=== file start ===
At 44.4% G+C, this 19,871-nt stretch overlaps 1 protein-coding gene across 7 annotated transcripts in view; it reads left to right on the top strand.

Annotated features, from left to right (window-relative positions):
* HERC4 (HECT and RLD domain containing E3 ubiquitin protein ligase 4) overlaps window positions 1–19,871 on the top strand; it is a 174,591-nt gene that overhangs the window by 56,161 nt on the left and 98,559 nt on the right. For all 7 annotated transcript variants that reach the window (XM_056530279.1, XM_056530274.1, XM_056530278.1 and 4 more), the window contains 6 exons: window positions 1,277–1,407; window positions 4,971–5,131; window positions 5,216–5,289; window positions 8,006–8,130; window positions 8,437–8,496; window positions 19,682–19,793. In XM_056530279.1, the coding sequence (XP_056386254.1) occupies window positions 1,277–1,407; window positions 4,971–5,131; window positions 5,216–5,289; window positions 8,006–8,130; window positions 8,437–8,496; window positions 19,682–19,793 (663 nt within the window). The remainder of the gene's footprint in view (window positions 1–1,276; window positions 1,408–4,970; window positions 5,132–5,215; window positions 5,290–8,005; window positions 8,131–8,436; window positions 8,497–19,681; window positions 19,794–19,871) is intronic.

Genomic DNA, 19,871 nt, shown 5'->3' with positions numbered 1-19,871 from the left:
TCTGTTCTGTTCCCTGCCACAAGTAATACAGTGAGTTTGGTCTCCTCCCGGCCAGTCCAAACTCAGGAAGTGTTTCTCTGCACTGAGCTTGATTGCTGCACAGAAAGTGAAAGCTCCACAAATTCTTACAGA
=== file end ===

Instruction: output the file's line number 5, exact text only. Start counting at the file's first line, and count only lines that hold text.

TCTGTTCTGTTCCCTGCCACAAGTAATACAGTGAGTTTGGTCTCCTCCCGGCCAGTCCAAACTCAGGAAGTGTTTCTCTGCACTGAGCTTGATTGCTGCACAGAAAGTGAAAGCTCCACAAATTCTTACAGA